Writer/director Eli Daughdrill's feature film debut Faith is a film of little moments.
Faith is an honest film. It's a film filled with big drama that never feels overly dramatic. It's a film about faith and family and tragedy and the little moments that become big moments and how those little moments and big moments change who we are.
The film stars Brian Geraghty (Big Sky, The Hurt Locker) as a man of faith who assumes that faith will always be there for him.
Until it isn't.
That moment when it isn't involves the kind of tragedy that keeps parents awake at night - the death of a child or, in this case, the suicide of a child who'd been troubled for so long that intense grief butts heads with a guilt-inducing sense of relief.
Daughdrill refuses to compromise on the intensity of this life experience. Faith is devoid of comforting laughter or soothing sentimentality. You'll have to decide for yourself if there's anything resembling redemption by film's end, however, Daughdrill immerses us in this tragedy and doesn't really let us rise until the closing credits are scrolling by nearly 86 minutes later.
An ex-evangelical shooting a non faith-based film about faith, Daughdrill has crafted an honest and revealing exploration of the cultural tapestry of faith more as social identity than as personal experience. Geraghty's Chris is a man of few words, a California farmer whose Christianity was really inherited and something he was expected to continue living into. It's not particularly surprising that when tragedy strikes, Chris's faith is challenged and he's simply unable to cope with either the tragedy or the holes that have been poked through his faith. He is married to Carol (Nora-Jane Noone, Brooklyn, The Descent), but there's an obvious disconnect and tragedy is never the time when we're willing to leap over each other's walls.
Chris's pastor (Iddo Goldberg, Peaky Blinders, Snowpiercer), says all the right things but there's a brilliant little scene when Pastor Vann arrives at Chris and Carol's home when it's obvious that even the pastor's grasp of his shoulders is too much for Chris to bear.
There's a look of repulsion on Chris that I've still been unable to shake.
I'm not sure that Daughdrill knew my own story when he sent Faith my way. Raised in a denomination commonly regarded as a cult, I'm now a minister and, yes, also a film journalist. I lost my wife to suicide and I lost my daughter to my wife's suicide.
To be honest, I hesitated to watch Faith.
Yet, I'm glad I did.
There are no histrionics to be found here, though rest assured that Faith has a wave of melancholy and emotional depth that is rare even in indie cinema. This has to be near the top of Geraghty's finest work and anyone who knows Geraghty knows that's saying an awful lot. Nora-Jane Noone is always extraordinary and that's no exception here. She finely plays the ever-present family chasm that likely long existed yet has practically become a faultline amidst such a profound tragedy. Together? These two are absolutely riveting from beginning to end.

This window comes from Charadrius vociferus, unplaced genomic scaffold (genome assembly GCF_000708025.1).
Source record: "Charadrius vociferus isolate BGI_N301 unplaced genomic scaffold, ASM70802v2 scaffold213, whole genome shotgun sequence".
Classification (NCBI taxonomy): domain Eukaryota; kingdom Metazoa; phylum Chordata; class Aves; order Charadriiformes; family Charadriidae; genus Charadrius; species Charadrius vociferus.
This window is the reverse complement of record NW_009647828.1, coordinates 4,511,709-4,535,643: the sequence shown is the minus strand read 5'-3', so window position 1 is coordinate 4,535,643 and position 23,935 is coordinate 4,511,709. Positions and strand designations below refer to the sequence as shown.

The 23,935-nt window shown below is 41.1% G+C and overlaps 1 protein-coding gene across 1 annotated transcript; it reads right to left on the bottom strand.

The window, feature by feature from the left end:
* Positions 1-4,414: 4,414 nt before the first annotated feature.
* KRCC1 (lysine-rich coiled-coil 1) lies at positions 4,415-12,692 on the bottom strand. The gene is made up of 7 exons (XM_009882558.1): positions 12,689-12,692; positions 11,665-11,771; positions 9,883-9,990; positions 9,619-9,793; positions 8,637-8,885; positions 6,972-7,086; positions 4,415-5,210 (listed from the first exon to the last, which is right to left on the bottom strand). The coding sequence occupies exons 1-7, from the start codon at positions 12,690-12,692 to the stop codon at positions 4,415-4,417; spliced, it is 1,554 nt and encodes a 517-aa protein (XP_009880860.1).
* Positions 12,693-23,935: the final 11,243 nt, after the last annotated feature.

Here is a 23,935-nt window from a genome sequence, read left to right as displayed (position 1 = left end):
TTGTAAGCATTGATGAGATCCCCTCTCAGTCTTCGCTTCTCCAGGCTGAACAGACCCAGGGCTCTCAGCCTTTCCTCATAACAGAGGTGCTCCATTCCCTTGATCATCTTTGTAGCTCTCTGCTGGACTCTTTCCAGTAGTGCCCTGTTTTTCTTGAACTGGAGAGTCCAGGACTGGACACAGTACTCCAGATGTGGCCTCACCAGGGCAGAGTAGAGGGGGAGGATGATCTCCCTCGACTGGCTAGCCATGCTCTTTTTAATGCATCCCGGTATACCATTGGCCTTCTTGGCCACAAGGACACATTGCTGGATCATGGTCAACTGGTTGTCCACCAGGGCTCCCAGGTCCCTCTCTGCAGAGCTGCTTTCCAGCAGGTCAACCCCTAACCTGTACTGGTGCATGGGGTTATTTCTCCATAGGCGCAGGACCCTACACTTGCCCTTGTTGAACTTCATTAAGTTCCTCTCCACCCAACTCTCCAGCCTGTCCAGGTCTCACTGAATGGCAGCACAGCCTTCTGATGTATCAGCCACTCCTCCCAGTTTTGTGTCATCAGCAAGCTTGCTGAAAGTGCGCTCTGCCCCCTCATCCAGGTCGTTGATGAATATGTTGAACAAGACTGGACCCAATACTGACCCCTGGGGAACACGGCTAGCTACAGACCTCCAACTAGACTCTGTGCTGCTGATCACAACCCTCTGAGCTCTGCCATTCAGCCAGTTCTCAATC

Filmed in Daughdrill's hometown of Merced, California and even partly in his former home church, Faith is practically a must-see film for anyone who's struggled with the intangible, little moments of grief and who's struggled with a faith that is more functional than essential.
I'm not sure a functional faith is really even faith, though I suppose that's a discussion for another day.
Original music by Andi Kristins is appropriately enveloping and atmospheric. Lensing by Rich Hama intimate, at times uncomfortably but necessarily so, and constantly reminds us of just how uncomfortable we get amidst grief with the world around us. Production design by Gladys Rodriguez provides the tapestry in which we immerse ourselves.
To his credit, Daughdrill isn't here to play any sort of blame game. Iddo Goldberg's Pastor Vann is a good man of faith, though he's largely ill-equipped to handle answer the questions of a man who's just beginning to realize there are questions to be asked. Thomas Francis Murphy shines as Edgar and Daughdrill's entire ensemble is in top-notch form throughout Faith.
Faith isn't particularly an easy film to watch. It's a serious film about serious issues and Daughdrill refuses to compromise that seriousness because, in real life, life gets uncomfortable and we have to deal with it. Yet, Faith also never feels overwhelming or manipulative. It's an honest story that always feels honest with characters we come to care about and seek to understand.
Picked up by indie distributor Vertical Entertainment, Faith is now available through most streaming outlets.
Written by Richard Propes
The Independent Critic